Dominion over palm and pine —
Lord God of Hosts, be with us yet,
Lest we forget—lest we forget!

The tumult and the shouting dies;
The Captains and the Kings depart:
Still stands Thine ancient sacrifice,
An humble and a contrite heart.
Lord God of Hosts, be with us yet,
Lest we forget—lest we forget!

Far-called, our navies melt away;
On dune and headland sinks the fire:
Lo, all our pomp of yesterday
Is one with Nineveh and Tyre!
Judge of the Nations, spare us yet,
Lest we forget—lest we forget!

If, drunk with sight of power, we loose
Wild tongues that have not Thee in awe,

Such boastings as the Gentiles use,

Or lesser breeds without the Law—

Lord God of Hosts, be with us yet,

Lest we forget—lest we forget!

For heathen heart that puts her trust

In reeking tube and iron shard,

All valiant dust that builds on dust,

And, guarding, calls not Thee to guard;

For frantic boast and foolish word—

Thy Mercy on Thy People, Lord!

And Death Shall Have No Dominion

Penned by Welsh poet Dylan Thomas in 1933, between the two wars.

The poem embraces the theme of remembrance and eternity of the human spirit:

They shall have stars at elbow and foot;

Though they go mad they shall be sane,

Though they sink through the sea they shall rise again;

Though lovers be lost love shall not; And death shall have no dominion.

An Irish Airman Foresees his Death

WB Yeats’ poem is a soliloquy given by an aviator in the First World War.

The narrator describes the circumstances surrounding his imminent death:

The years to come seemed waste of breath,

A waste of breath the years behind In balance with this life, this death.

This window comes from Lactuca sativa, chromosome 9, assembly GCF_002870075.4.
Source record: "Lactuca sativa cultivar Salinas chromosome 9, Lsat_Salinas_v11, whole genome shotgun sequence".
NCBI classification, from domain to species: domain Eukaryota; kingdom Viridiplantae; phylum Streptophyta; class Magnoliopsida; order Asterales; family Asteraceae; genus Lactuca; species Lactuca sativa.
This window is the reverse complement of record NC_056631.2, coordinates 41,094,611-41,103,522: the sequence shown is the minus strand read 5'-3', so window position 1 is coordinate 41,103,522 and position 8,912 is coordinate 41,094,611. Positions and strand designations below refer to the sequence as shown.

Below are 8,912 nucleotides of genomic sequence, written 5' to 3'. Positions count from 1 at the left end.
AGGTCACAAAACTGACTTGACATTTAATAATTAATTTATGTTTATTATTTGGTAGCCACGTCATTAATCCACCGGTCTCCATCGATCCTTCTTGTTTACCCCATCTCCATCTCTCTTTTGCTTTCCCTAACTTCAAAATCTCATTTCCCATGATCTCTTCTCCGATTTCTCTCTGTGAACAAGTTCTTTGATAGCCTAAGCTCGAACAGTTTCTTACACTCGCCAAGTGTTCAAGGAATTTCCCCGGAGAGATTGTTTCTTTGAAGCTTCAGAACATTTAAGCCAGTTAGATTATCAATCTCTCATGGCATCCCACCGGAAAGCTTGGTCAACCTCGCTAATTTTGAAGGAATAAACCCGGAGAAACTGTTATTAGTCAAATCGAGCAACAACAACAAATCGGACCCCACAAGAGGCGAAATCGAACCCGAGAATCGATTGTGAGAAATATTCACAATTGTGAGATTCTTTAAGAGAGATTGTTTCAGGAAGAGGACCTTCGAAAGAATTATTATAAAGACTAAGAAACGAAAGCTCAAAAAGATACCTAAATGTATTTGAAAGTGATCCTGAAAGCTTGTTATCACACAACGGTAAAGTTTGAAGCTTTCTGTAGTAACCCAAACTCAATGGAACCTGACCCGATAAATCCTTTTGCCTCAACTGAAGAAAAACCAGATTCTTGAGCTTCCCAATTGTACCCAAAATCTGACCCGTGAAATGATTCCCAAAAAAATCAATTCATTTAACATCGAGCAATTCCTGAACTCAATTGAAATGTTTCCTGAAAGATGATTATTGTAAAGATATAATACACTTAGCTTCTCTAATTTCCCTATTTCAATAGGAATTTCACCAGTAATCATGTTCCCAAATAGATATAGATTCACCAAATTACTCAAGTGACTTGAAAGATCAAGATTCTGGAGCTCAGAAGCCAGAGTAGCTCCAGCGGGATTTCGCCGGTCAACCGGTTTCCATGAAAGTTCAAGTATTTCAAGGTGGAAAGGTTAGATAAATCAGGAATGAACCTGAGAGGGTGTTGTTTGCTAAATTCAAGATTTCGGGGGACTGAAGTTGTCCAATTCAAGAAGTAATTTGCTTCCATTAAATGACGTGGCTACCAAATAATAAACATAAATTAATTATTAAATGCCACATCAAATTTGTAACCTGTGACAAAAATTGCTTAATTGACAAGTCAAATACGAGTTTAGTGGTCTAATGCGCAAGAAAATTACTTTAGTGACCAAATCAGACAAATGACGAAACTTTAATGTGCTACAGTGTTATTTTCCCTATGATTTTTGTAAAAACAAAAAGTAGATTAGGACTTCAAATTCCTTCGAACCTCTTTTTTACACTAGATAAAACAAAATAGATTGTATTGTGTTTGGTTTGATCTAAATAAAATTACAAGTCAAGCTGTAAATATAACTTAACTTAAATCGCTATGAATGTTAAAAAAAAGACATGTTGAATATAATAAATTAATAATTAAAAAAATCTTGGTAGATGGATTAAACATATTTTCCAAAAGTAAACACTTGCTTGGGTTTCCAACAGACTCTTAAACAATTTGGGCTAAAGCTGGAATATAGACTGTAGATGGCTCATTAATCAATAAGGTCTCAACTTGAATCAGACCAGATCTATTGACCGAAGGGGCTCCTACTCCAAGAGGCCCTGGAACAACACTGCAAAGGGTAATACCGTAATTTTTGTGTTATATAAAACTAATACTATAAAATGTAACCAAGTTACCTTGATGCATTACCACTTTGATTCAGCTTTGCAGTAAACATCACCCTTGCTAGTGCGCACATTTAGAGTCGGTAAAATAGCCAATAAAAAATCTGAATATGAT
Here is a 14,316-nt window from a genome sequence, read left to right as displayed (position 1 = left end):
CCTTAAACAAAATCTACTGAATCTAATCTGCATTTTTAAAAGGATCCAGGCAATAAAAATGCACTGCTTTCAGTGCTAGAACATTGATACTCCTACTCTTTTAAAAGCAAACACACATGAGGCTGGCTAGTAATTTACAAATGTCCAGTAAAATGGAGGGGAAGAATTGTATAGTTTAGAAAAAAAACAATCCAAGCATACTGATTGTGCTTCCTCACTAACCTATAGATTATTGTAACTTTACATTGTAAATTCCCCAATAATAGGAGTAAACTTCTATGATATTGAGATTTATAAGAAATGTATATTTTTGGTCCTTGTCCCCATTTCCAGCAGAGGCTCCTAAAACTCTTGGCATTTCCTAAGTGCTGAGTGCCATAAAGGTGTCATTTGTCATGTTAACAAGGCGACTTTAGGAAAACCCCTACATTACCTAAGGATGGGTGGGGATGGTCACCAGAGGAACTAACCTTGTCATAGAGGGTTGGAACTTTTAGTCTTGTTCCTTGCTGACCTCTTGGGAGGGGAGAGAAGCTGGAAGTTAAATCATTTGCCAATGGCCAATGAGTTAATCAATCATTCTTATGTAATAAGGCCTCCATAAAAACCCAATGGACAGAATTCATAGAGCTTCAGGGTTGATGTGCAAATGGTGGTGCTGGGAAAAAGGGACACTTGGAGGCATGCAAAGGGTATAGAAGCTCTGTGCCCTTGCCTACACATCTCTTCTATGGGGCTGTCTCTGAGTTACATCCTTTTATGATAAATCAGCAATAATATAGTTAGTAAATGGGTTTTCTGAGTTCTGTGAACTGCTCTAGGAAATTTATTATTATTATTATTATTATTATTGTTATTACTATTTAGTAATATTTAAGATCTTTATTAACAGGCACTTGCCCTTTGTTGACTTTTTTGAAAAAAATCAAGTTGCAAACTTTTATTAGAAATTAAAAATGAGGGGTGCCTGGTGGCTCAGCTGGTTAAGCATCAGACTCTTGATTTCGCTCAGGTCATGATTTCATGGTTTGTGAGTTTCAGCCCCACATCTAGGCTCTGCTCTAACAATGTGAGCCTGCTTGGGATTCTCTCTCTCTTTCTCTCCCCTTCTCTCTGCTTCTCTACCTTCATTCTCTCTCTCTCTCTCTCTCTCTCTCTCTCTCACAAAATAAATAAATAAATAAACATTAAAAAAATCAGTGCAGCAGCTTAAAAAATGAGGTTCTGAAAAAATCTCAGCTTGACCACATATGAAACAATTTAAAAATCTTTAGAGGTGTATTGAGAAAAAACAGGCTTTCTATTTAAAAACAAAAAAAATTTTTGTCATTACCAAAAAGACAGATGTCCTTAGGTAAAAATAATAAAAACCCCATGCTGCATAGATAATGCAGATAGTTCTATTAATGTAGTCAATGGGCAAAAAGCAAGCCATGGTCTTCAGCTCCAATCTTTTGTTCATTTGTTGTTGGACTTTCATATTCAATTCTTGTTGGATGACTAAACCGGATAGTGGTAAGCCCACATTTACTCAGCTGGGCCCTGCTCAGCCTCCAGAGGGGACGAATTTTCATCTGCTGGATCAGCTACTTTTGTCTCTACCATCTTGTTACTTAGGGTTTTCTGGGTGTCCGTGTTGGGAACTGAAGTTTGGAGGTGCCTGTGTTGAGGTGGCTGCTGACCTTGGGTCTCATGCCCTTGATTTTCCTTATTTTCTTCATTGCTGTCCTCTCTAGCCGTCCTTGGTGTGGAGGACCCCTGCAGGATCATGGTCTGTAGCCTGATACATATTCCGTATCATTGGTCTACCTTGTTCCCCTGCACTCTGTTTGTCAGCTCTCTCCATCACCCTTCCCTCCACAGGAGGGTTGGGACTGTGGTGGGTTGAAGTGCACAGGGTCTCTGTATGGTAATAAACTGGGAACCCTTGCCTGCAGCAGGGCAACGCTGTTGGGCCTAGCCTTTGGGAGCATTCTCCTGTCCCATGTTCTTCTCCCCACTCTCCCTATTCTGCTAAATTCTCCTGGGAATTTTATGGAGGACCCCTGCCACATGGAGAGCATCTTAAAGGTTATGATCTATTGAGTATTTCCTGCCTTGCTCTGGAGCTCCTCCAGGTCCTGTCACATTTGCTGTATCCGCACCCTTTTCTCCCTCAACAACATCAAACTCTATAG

MCMXIV — Philip Larkin

Written in 1964, Larkin captures the patriotic optimism of young men queuing to enlist in the forces in 1914.

The poem also reflects on the momentous changes in England following the First World War, ending with the line: “Never such innocence again.

Never such innocence, Never before or since,

As changed itself to past Without a word – the men

Leaving the gardens tidy,

The thousands of marriages,

Lasting a little while longer:

Never such innocence again.

Dreamers — Siegfried Sassoon

Sasson, who fought on the Western Front, wrote Dreamers while he was convalescing at Craiglockhart Hospital.

Soldiers are citizens of death’s grey land,

Drawing no dividend from time’s to-morrows.

In the great hour of destiny they stand,

Each with his feuds, and jealousies, and sorrows.

Soldiers are sworn to action; they must win

Some flaming, fatal climax with their lives.

Soldiers are dreamers; when the guns begin

They think of firelit homes, clean beds and wives.

I see them in foul dug-outs, gnawed by rats,

And in the ruined trenches, lashed with rain,

Dreaming of things they did with balls and bats,

And mocked by hopeless longing to regain

Bank-holidays, and picture shows, and spats,

And going to the office in the train.

An extract from Charge of the Light Brigade — Alfred, Lord Tennyson

Alfred, Lord Tennyson, wrote this poem on December 2, 1854, after reading a newspaper report about the Battle of Balaclava.

Half a league, half a league,

Half a league onward, All in the valley of Death

Rode the six hundred. “Forward, the Light Brigade!

Charge for the guns!” he said:

Into the valley of Death Rode the six hundred.

When can their glory fade? O the wild charge they made!

All the world wonder’d.

Honour the charge they made! Honour the Light Brigade,

Noble six hundred!

An extract from Dulce et Decorum Est — Wilfred Owen

Soldier Owen died just seven days before the Armistice between Germany and the Allies was signed in 1918.




Owen wrote about the horrors of trench and gas warfare.

If in some smothering dreams, you too could pace

Behind the wagon that we flung him in,

And watch the white eyes writhing in his face,

His hanging face, like a devil’s sick of sin;

If you could hear, at every jolt, the blood

Come gargling from the froth-corrupted lungs,

Obscene as cancer, bitter as the cud

Of vile, incurable sores on innocent tongues —

My friend, you would not tell with such high zest

To children ardent for some desperate glory,

The old Lie: Dulce et decorum est Pro patria mori. 

Source: Read Full Article